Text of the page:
After completing a degree in metallurgy at the University of Melbourne, Dr Cocking began working at Defence Science and Technology (DST) Group (then DSTO) in the area of high temperature alloys to develop a new type of thermocouple that is now used as a standard device for measuring high temperatures in many applications worldwide. She then participated in a program that resulted in extending the life of hot-end gas turbine blades in the engines of Royal Australian Air Force (RAAF) aircraft.
The success of the latter program led to her appointment as Visiting Scientist at the US Naval Research Laboratory in Washington DC. She returned to Australia to work on submarine propulsion systems and established a research program into air independent propulsion systems.
Following the emergence of defects in the Collins class submarines during trials after its construction, Dr Cocking was asked to coordinate DSTO’s involvement in the ‘Fast Track’ program set up to remedy these problems. At this time, she also established research programs in the areas of hydrodynamics and unmanned underwater vehicles.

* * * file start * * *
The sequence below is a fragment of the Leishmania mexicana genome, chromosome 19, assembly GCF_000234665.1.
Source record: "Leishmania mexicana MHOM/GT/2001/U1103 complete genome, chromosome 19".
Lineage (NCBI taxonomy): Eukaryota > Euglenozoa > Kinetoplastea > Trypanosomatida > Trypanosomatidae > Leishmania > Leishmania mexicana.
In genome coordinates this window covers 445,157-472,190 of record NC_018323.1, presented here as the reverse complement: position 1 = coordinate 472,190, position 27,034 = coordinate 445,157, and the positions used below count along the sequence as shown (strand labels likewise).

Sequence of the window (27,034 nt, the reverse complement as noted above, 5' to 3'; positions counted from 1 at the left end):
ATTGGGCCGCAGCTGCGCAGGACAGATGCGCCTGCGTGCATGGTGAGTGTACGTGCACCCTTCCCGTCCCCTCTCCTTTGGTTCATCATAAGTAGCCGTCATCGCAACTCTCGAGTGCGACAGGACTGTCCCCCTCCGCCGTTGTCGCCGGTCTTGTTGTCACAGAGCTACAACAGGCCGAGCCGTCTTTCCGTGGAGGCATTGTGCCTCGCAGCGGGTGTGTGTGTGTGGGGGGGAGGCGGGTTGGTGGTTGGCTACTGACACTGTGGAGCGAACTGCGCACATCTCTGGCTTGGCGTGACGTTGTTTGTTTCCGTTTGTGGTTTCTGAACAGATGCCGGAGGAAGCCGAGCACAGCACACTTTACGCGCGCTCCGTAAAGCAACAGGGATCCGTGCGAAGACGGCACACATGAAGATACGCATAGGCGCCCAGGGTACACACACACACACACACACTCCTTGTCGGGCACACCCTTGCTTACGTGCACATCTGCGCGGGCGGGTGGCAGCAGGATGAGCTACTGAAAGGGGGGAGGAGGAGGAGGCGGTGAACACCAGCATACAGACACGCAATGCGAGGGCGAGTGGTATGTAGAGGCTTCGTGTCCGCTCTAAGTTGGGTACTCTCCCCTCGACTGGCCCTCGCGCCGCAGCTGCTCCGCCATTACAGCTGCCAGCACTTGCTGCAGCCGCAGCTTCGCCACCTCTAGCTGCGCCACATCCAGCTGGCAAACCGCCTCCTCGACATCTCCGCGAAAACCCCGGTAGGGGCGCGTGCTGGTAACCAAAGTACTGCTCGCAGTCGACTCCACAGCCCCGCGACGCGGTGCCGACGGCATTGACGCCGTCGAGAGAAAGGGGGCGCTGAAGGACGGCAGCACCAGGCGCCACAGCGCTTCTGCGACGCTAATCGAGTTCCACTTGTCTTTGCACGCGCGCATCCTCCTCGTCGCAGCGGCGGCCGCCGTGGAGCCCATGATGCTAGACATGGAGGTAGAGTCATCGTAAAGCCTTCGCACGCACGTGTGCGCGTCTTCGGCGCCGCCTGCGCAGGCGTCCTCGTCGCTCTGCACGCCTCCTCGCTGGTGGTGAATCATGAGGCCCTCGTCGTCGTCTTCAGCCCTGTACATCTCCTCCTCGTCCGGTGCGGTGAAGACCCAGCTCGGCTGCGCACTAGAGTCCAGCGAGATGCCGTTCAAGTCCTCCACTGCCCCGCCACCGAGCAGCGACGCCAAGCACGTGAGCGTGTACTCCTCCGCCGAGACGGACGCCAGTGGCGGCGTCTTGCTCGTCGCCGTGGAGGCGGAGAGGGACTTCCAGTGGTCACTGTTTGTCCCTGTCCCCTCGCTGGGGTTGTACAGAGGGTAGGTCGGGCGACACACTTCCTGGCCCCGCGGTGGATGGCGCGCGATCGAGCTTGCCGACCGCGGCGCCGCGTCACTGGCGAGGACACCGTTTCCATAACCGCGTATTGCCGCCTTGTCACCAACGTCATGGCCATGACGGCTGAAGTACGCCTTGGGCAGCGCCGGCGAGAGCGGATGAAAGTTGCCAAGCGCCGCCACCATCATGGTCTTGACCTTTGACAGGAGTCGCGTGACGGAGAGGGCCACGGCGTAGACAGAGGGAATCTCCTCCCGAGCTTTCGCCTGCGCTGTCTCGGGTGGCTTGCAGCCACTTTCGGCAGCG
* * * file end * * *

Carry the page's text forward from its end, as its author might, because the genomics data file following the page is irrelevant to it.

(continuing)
Dr Cocking’s contributions to science have been recognised nationally and internationally through:
* Election as Fellow of the Australian Academy of Technological Science and Engineering
* An Institute of Marine Engineers Harry Lees Award
* International Metallographic Society best paper awards
* A DSTO award for excellence.
Her past involvements outside DST Group include the Course Advisory Board of RMIT, and the Board of the Australian Maritime Hydrodynamics Research Centre.
She is currently the Australian National representative of The Technical Cooperation Program (TTCP) on Materials Technology, and a technical committee member for organisation of the Maritime Systems and Technology conference.